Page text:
Kicking Around All Options

The first All-American in Ohio State women's soccer history, Cassie Dickerson will soon make a decision on continuing to play soccer or focus her attention full-time on law school.

The first All-American in Ohio State women's soccer history, Cassie Dickerson will soon make a decision on continuing to play soccer or focus her attention full-time on law school.

Feb. 4, 2011

Big Ten Black History Month Website

By Larry Watts
Contributor, BigTen.org

Cassie Dickerson is a young woman with several options.

Dickerson, who is currently wrapping up a sports law internship, will receive her degree from Ohio State next month. Her plans changed during the past school year, switching from veterinary school after graduation to entering law school. She has taken her law school admittance test and has applied to various schools including, Kansas, Missouri-Kansas City and Ohio State.

“I thought I did well on the test, but I could have always done better,’’ she says. “Vet school had been my primary interest until a few months ago, but law school had always been in the back of my mind. I talked to my parents about it and felt like law school would be a better move for me. I just think I had been saying I was going to vet school for so long that I think I was just saying it instead of wanting to do it. I feel very passionate about going to law school and want to concentrate on medical law.’’

Another possible option for Dickerson is Women’s Professional Soccer and even playing with the U.S. Under-23 National Team. Although she went undrafted this past January, she has been invited to the Boston Breakers’ preseason training camp in March. She also spent a week in January training with the U-23 National Team and could be invited back.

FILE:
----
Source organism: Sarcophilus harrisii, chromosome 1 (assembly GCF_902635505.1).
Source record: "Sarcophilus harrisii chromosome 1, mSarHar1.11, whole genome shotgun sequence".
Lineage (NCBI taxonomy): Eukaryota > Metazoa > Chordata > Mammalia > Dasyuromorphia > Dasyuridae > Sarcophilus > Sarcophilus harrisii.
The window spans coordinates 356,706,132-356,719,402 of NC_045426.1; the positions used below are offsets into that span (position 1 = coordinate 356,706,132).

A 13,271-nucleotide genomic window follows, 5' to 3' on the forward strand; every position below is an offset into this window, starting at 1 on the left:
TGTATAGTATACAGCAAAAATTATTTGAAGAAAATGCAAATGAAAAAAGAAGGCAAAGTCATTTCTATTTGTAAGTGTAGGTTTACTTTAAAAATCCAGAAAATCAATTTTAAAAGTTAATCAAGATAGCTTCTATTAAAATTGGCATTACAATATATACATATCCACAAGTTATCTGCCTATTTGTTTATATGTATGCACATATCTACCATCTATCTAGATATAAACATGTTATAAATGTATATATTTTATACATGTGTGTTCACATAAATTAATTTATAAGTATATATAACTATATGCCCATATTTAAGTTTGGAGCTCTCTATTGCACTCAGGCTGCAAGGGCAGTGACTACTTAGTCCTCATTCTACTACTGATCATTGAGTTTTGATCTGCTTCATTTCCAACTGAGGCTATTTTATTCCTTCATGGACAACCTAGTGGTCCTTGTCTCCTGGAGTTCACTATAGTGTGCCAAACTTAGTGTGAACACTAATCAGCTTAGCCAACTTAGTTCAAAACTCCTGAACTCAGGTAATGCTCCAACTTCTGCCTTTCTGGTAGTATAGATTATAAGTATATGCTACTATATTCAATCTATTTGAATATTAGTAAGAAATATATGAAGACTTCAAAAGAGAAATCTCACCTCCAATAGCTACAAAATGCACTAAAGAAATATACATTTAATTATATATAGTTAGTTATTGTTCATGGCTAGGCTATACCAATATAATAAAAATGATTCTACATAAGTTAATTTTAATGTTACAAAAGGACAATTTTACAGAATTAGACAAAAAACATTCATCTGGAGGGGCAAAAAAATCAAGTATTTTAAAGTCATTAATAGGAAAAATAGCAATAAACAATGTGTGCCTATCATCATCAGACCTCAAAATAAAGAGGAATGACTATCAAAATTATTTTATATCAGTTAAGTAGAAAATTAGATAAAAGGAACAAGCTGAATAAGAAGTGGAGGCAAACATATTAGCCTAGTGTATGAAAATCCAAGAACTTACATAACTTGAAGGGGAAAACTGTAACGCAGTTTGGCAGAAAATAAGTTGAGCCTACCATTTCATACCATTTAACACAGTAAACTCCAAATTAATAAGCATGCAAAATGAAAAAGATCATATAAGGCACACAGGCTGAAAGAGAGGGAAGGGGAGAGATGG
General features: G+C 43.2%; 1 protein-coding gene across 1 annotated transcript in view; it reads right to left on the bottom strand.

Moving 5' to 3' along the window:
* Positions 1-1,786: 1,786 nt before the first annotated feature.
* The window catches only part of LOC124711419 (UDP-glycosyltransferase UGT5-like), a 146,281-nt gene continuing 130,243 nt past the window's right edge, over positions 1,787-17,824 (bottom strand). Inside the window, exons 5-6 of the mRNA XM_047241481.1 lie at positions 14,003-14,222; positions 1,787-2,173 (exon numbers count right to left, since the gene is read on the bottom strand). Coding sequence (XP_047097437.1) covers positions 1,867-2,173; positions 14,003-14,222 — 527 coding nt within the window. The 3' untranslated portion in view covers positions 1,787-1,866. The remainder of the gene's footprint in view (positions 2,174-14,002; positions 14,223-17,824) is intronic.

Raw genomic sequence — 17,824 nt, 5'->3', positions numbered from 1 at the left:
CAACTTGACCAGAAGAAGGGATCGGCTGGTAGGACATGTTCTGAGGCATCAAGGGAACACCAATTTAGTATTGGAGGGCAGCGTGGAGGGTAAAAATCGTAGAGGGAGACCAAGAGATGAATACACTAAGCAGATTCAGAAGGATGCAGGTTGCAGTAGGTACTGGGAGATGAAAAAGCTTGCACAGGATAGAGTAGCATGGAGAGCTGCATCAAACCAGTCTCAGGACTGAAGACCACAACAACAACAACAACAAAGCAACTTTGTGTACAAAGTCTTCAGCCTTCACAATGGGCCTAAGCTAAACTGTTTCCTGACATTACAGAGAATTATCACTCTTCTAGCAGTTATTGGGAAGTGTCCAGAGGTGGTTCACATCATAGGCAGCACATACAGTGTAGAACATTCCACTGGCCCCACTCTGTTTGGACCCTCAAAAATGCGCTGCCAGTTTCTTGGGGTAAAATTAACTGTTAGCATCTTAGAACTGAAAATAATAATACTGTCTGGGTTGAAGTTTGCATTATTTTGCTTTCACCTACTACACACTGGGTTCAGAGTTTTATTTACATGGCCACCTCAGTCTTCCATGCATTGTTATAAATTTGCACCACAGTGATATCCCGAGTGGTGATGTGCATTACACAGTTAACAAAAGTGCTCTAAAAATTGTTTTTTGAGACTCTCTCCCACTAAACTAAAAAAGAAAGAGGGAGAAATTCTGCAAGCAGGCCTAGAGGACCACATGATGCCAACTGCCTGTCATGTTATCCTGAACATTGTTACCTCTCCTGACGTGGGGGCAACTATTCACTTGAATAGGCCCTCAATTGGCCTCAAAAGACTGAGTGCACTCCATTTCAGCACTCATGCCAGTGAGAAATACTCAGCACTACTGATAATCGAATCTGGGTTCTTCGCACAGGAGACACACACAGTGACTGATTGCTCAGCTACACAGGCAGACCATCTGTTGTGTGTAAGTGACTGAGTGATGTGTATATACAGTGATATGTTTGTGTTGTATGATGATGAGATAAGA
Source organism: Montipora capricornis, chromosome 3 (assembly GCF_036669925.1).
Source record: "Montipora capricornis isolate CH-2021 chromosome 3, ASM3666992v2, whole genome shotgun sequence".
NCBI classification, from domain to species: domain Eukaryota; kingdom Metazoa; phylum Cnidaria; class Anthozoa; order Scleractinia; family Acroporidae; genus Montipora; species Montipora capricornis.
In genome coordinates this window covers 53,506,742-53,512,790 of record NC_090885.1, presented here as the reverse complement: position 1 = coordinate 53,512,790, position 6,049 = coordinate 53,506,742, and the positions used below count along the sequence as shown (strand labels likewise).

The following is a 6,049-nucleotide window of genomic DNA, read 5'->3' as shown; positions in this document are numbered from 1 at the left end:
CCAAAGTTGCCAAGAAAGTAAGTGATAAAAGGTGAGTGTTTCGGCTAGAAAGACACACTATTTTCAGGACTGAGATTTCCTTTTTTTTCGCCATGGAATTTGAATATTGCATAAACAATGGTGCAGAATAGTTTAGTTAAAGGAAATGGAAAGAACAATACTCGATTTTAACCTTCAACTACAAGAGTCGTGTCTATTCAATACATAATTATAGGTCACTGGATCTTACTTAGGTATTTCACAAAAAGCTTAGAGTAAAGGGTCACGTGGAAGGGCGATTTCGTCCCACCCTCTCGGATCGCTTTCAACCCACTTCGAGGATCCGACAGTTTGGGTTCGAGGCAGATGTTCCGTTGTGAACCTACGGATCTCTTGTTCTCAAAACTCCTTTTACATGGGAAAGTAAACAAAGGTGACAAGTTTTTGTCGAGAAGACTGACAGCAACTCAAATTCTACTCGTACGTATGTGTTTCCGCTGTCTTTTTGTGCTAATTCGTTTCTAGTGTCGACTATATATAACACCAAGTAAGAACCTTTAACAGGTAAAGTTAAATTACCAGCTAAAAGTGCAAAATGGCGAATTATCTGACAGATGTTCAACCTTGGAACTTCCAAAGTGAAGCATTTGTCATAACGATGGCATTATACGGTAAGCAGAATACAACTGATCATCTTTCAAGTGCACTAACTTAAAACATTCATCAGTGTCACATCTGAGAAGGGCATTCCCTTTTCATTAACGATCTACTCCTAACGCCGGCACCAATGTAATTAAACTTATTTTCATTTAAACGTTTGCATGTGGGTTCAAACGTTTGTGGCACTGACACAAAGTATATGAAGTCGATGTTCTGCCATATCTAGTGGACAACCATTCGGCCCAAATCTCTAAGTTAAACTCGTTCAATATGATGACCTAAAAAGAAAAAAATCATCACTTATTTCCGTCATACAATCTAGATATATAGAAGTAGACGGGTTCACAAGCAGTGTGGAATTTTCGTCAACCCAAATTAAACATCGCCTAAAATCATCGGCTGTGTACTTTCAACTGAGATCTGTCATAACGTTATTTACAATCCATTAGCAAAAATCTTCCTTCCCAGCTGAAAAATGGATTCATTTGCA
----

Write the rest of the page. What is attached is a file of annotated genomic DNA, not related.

Since the professional season runs from March until August, it is possible for Dickerson to play pro soccer and attend law school, beginning in late August. But there is still the possibility the 5-foot-6 center back, who turns 23 this month, could return to play for the Buckeyes since she still has two years of eligibility remaining because she missed nearly three years with three torn ACLs.

“It’s a huge decision,’’ says the Kalamazoo, Mich. native. “I have never been a quitter in my life and certain parts of me think denying those last two years of eligibility makes me seem like I am quitting on my team. I have a chance to come back with those girls. It’s an awesome program and I love the school. We’re going to have an amazing team next year, so that weighs heavily on me.

“At the same time, I want to get my graduate work started because it means another three years of school. And if I get the opportunity to play professionally, there are only so many years you can do that. Coach (Lori) Walker has told me the door is still open for me to return, so it’s a heavy decision, but it will all turn out the way it is supposed to.’’

If Dickerson’s Ohio State career did end last fall, she certainly made the most of it. The first first-team All-American in the program’s history and the Big Ten’s Defensive Player of the Year, she helped the Buckeyes post 12 shutouts and claim their first conference title. Ohio State (17-5-2) advanced to the semifinals of the Women’s Soccer College Cup before dropping a 1-0 decision to eventual champion Notre Dame.

“It’s a lot of fun playing against the best players in the country,’’ she says. “That was my first NCAA Tournament because I missed our only game (high ankle sprain) the previous year.

“Notre Dame was a great team and just wanted it a little more than we did. You don’t want to lose, but there is some pride in losing to the national champion. We played some good soccer and you always dream of making it to the Final Four.’’

During her two years as a starter at center back, the Buckeyes posted a record of 31-8-4 and collected 25 shutouts.

“We had a no-shot mentality on defense,’’ she says. “We always felt the defense set the tone and the momentum would push its way forward.’’